The Inspector General of Police, Usman Alkali, had ordered the restriction of non-essential vehicular movements in and out of the state from 11.59 p.m. on Friday to 11.59 p.m. on Saturday (today). Alkali, in a statement by Force Public Relations Officer, Frank Mba, said the measure was aimed at protecting the sanctity of today’s election.
He said no vehicular movement would be allowed into and out of the state during the period.
“The restriction order becomes necessary following pointers from the election security threats assessments conducted by the police.
“This assessment indicates a high likelihood of infiltration by criminally-minded individuals to Anambra before, during and after the polls.
“The IGP further noted that the measure would also avail security forces a firm grip of the state to checkmate the movement of political thugs and touts, and prevent the free flow, circulation and use of illicit arms and hard drugs throughout the period and beyond,” the statement said.
The IGP assured INEC officials, accredited observers, journalists and other authorised officials of safety as they to go about their lawful duties in respect of the election.
He, however, urged them to observe all relevant rules guiding their deployment, including the visible display of their accreditation tags.
He said police officers and other security personnel deployed for the election would be appropriately supervised to ensure that they carried out their responsibilities in the most humane, firm and professional manner, especially to emergency service providers.
The IGP implored citizens, particularly motorists and travellers who might want to use the routes within Anambra during the period of the restrictions, to seek alternative routes.
He called on citizens in the state to go out en masse and exercise their franchise without any fear as the police and other security agencies were on hand to ensure a safe and conducive environment for the election.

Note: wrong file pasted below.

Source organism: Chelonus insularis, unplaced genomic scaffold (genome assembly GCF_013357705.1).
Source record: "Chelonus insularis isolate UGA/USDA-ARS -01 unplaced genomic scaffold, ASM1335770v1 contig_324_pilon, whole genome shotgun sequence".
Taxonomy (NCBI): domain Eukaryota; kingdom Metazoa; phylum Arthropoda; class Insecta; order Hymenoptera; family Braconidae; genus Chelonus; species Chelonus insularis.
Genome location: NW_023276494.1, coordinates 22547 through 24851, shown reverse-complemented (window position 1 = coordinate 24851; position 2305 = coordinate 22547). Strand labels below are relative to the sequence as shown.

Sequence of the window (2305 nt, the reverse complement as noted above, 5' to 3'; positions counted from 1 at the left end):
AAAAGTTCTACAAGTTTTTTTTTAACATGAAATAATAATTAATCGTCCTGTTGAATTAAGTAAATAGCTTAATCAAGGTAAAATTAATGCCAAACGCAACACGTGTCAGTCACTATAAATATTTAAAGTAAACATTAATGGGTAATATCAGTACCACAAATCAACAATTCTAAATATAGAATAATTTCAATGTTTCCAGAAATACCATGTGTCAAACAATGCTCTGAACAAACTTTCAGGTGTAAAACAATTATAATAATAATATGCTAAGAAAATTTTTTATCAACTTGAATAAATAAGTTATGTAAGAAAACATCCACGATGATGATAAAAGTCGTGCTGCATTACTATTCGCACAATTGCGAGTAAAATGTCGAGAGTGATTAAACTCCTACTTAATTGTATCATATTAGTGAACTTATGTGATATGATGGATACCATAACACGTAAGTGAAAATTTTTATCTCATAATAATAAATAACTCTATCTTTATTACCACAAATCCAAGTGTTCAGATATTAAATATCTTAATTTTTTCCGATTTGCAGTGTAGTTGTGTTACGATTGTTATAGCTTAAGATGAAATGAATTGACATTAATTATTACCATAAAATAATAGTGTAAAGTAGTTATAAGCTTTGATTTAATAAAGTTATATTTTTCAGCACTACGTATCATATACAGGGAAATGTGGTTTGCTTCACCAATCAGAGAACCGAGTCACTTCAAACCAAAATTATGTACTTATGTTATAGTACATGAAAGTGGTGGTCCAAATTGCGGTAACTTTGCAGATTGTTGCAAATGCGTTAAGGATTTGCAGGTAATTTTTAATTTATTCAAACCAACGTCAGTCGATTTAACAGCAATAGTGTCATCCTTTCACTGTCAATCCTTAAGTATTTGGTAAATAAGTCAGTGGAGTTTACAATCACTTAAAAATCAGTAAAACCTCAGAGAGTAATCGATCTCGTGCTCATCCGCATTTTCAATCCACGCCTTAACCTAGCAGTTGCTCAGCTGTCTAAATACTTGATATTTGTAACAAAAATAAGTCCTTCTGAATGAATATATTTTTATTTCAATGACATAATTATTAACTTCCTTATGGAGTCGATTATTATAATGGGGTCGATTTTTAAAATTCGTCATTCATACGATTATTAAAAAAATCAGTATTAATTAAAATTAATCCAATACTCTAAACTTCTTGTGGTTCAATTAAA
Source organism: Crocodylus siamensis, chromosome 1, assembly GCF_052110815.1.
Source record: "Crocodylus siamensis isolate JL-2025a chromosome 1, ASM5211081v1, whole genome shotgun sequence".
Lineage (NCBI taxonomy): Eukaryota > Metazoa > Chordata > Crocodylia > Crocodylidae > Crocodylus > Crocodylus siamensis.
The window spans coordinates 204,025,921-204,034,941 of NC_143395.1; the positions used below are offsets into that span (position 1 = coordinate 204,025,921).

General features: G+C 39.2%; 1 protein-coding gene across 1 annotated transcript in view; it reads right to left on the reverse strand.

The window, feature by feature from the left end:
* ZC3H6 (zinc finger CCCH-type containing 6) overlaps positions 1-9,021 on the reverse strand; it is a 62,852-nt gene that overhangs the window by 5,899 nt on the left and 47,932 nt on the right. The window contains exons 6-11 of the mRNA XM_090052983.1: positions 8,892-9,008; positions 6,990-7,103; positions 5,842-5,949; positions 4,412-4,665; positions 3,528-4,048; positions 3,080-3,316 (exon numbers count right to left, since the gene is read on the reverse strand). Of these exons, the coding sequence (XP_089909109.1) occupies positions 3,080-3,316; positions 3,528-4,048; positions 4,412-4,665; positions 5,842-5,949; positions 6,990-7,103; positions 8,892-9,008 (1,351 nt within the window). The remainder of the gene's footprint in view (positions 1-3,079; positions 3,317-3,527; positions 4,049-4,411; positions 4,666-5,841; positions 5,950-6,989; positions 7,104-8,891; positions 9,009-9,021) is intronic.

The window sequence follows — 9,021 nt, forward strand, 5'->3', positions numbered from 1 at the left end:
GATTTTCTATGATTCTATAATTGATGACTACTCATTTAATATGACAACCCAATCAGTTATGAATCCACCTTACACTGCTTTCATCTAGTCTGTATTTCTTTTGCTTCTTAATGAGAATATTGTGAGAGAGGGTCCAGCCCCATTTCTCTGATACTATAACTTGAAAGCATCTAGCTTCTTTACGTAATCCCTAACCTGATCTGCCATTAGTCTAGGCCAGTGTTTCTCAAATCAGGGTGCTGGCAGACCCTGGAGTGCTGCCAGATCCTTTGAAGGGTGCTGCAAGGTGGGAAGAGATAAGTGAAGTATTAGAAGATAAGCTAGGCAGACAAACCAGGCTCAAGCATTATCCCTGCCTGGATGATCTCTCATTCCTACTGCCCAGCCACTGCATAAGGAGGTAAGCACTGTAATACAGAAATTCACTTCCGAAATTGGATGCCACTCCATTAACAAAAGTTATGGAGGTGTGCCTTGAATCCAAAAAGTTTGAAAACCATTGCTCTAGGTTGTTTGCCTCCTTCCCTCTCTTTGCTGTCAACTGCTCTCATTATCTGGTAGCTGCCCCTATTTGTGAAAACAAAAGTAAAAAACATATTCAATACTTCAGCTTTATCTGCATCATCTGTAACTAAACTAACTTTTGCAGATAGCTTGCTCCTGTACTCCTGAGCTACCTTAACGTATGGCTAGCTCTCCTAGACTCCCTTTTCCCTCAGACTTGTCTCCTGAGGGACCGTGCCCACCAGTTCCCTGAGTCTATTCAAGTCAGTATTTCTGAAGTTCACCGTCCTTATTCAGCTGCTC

The candidates contesting in today’s election signed a peace accord at a ceremony held on Thursday in Awka.
The signatories were Mr Valentine Ozigbo of the Peoples Democratic Party (PDP), Senator Andy Uba of the All Progressives Congress (APC), Dr Obiora Okonkwo of the Zenith Labour Party (ZLP), Professor Chukwuma Soludo of the All Progressives Grand Alliance (APGA), Dr Godwin Maduka of the Accord Party and others.
The peace accord signing was facilitated by the National Peace Committee, Abuja, headed by former Head of State, General Abdulsalami Abubakar (retd).
In his address, the INEC chairman, Professor Yakubu, noted that “without peace, our deployment plans, new innovations in result management, safety of personnel, security of materials and, above all, credibility of elections will be undermined.”
He stated that the commission was committed to conducting a transparent election.
The chairman of the peace committee, General Abdulsalami, disclosed that the signing of the peace accord by the governorship candidates was “a way of reaffirming that they must conduct themselves in a professional and peaceful manner.”
He appealed to the stakeholders to cooperate with INEC and security agencies for a successful exercise.
Others present at the signing are the Bishop of the Catholic Diocese of Sokoto, Bishop Matthew Hassan Kukah; security chiefs, state party chairmen, party supporters and traditional rulers. Bishop Kukah urged residents of the state to file out and vote during the election.
He said there were no threats to the election, hence the electorate should come out and vote. What could have constituted a threat to the election, IPOB’s six-day sit-at-home order, which was meant to commence on Friday (yesterday), had been cancelled.